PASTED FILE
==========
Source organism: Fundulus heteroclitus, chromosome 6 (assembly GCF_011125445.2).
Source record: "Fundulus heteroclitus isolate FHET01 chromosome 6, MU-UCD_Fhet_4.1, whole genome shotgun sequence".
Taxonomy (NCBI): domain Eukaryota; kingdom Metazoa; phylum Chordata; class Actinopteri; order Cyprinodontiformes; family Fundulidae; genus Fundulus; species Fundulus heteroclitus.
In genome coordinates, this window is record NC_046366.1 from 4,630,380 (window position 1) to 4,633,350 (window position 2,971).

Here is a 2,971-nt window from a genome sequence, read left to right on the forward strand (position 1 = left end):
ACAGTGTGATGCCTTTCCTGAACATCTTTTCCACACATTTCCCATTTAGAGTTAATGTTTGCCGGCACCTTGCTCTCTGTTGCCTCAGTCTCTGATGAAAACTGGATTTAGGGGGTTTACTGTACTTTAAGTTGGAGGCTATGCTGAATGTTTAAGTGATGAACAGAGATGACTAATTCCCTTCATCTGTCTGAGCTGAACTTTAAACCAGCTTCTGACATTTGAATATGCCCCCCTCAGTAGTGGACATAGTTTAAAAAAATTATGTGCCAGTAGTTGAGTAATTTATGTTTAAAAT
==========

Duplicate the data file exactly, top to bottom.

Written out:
Source organism: Fundulus heteroclitus, chromosome 6 (assembly GCF_011125445.2).
Source record: "Fundulus heteroclitus isolate FHET01 chromosome 6, MU-UCD_Fhet_4.1, whole genome shotgun sequence".
Taxonomy (NCBI): domain Eukaryota; kingdom Metazoa; phylum Chordata; class Actinopteri; order Cyprinodontiformes; family Fundulidae; genus Fundulus; species Fundulus heteroclitus.
In genome coordinates, this window is record NC_046366.1 from 4,630,380 (window position 1) to 4,633,350 (window position 2,971).

Here is a 2,971-nt window from a genome sequence, read left to right on the forward strand (position 1 = left end):
ACAGTGTGATGCCTTTCCTGAACATCTTTTCCACACATTTCCCATTTAGAGTTAATGTTTGCCGGCACCTTGCTCTCTGTTGCCTCAGTCTCTGATGAAAACTGGATTTAGGGGGTTTACTGTACTTTAAGTTGGAGGCTATGCTGAATGTTTAAGTGATGAACAGAGATGACTAATTCCCTTCATCTGTCTGAGCTGAACTTTAAACCAGCTTCTGACATTTGAATATGCCCCCCTCAGTAGTGGACATAGTTTAAAAAAATTATGTGCCAGTAGTTGAGTAATTTATGTTTAAAAT